Buster bound for Texas rescue shelter
Colorado Animal Rescue announced Thursday its plans to place Buster, a rescued dog from Hurricane Katrina, closer to his owner.The shelter’s board released a press statement stating its efforts to relocate Buster, who bit CARE director Leslie Rockey in October, to Camp Wolfgang, a rescue shelter in Ennis, Texas, near Dallas. According to the press release, the shelter is approximately 30 minutes from where Angelo Kingvalsky – who owns Buster with his 81-year-old mother – is living in temporary housing.”Angelo has not authorized this, but we are waiting to hear back from him. Tracy Yajko, our animal behaviorist, contacted him and left a message,” said Connie Baker, vice president of the CARE board. “We think this is such an awesome opportunity for Buster and his owner.”Baker said one of CARE’s donors with connections in Texas helped devise the plan to move Buster closer to his owner. She said Buster could fly to Dallas in a private jet donated through a donor in Snowmass. “The owner of Camp Wolfgang, he’s the person who has connections in the Snowmass area,” Baker said. “It’s a licensed, certified facility. This is a shelter that is a long-term facility. The timeline (for Buster’s stay) is indefinite, which is really the best situation that could happen until the owner can get back on his feet.”Sue Schmidt, who brought Buster and nine other dogs to Colorado from the Lamar-Dixon temporary animal shelter in Louisiana, said both she and Kingvalsky were surprised to hear of the relocation plans.”Angelo has not authorized this. He’s still waiting to get paperwork,” said Schmidt, who withdrew her lawsuit filed with the Garfield County Court to obtain custody of Buster until his owner was found last week.Schmidt said as of Thursday night, Kingvalsky had retained local attorney Jill McConnaughy as his legal representation.”He wants me to care for his dog. That’s what he’s wanted since he was found,” said Schmidt, who established the Buster’s Fund at the Bank of Colorado this week to help cover costs associated with caring for all of the hurricane-rescued dogs brought here. “This man wants me to protect Buster.”Relocating Buster to Camp Wolfgang is the best-case scenario, said Baker.”I’m a dog owner and a dog lover and I know how I would feel if I finally found my dog but he was 3,000 miles away,” she said. “Here’s someone willing to send him to be closer.”Baker said pending Kingvalsky’s authorization, CARE will accommodate two large-breed dogs from Camp Wolfgang that may have a better chance at being adopted in the mountains in exchange for housing Buster.”What a nice Christmas present for all involved,” she said.Contact April E. Clark: 945-8515, ext. firstname.lastname@example.org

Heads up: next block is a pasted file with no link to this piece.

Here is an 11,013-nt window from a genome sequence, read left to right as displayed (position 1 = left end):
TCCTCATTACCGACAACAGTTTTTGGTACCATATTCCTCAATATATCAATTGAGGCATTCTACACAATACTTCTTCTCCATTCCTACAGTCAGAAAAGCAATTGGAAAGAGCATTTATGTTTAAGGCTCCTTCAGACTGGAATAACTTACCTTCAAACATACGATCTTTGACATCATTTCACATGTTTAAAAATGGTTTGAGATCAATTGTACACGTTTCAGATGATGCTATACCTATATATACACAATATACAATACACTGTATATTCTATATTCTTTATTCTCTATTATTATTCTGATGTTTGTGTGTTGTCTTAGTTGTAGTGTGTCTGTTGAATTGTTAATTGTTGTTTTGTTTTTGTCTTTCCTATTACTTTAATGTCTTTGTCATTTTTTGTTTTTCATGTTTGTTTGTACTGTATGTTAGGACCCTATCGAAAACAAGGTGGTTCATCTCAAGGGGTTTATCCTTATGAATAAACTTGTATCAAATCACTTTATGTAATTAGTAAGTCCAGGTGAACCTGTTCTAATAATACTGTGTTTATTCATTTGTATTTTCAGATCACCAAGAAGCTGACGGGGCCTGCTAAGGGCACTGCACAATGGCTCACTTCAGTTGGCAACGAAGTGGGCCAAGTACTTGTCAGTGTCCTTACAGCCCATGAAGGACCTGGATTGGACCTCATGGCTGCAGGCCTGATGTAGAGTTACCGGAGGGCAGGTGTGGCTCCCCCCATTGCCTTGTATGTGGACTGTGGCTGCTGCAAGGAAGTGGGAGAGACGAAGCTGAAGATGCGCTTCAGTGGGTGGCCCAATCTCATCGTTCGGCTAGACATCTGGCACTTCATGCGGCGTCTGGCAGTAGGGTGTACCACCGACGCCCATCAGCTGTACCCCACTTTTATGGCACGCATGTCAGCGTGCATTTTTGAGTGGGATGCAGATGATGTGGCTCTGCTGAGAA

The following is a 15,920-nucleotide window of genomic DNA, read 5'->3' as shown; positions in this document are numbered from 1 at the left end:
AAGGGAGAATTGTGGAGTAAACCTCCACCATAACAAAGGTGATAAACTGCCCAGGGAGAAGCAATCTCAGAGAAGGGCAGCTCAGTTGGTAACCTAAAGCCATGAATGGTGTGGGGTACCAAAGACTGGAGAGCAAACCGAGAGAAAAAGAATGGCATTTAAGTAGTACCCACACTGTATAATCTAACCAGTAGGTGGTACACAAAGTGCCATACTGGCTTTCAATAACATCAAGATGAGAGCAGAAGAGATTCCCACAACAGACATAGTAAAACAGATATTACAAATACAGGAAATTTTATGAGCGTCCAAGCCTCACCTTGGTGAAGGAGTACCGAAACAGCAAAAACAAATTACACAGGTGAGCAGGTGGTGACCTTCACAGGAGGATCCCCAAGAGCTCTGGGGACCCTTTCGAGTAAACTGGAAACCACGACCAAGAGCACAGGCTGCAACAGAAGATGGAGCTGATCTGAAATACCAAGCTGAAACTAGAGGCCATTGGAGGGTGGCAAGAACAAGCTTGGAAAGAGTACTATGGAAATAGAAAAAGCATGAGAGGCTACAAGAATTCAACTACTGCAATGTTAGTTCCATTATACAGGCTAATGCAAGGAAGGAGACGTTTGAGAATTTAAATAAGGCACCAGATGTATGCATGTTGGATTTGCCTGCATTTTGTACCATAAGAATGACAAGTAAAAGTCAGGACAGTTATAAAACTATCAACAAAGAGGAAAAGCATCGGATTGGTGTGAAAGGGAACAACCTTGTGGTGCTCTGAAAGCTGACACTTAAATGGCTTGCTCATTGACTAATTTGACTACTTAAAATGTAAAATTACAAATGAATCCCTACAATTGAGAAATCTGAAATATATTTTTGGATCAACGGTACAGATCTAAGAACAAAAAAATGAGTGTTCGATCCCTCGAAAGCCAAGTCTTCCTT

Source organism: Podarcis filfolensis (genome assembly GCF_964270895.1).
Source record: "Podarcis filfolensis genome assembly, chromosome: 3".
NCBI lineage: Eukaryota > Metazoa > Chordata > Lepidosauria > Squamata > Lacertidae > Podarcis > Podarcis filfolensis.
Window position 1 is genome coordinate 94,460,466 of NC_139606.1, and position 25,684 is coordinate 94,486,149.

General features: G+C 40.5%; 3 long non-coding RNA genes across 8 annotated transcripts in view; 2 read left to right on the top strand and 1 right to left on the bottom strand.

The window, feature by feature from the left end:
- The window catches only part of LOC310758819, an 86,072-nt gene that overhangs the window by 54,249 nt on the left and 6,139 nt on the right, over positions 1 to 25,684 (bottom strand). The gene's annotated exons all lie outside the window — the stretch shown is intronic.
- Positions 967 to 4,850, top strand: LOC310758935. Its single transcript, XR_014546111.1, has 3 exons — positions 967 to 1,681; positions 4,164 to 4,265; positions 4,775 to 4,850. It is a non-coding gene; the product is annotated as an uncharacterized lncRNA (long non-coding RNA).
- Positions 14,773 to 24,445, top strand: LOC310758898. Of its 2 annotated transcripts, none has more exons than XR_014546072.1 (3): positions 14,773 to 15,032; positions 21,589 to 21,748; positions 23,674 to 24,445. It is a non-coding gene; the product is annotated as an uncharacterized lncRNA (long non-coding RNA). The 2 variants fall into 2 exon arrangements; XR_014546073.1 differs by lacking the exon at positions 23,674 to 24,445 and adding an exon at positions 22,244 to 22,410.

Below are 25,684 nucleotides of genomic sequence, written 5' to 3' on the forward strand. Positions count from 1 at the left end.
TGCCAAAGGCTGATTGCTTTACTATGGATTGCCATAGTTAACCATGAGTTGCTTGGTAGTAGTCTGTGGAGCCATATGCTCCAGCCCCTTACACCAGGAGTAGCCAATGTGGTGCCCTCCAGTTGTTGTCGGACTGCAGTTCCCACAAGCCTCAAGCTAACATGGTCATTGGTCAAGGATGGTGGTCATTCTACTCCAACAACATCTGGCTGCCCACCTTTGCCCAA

Support Local Journalism
Support Local Journalism
Readers around Glenwood Springs and Garfield County make the Post Independent’s work possible. Your financial contribution supports our efforts to deliver quality, locally relevant journalism.
Now more than ever, your support is critical to help us keep our community informed about the evolving coronavirus pandemic and the impact it is having locally. Every contribution, however large or small, will make a difference.
Each donation will be used exclusively for the development and creation of increased news coverage.
Start a dialogue, stay on topic and be civil.
If you don't follow the rules, your comment may be deleted.
User Legend: Moderator Trusted User
Imagine Glenwood and The City of Glenwood Springs is slated to host a virtual town hall at 5:30 p.m. Thursday, March 11.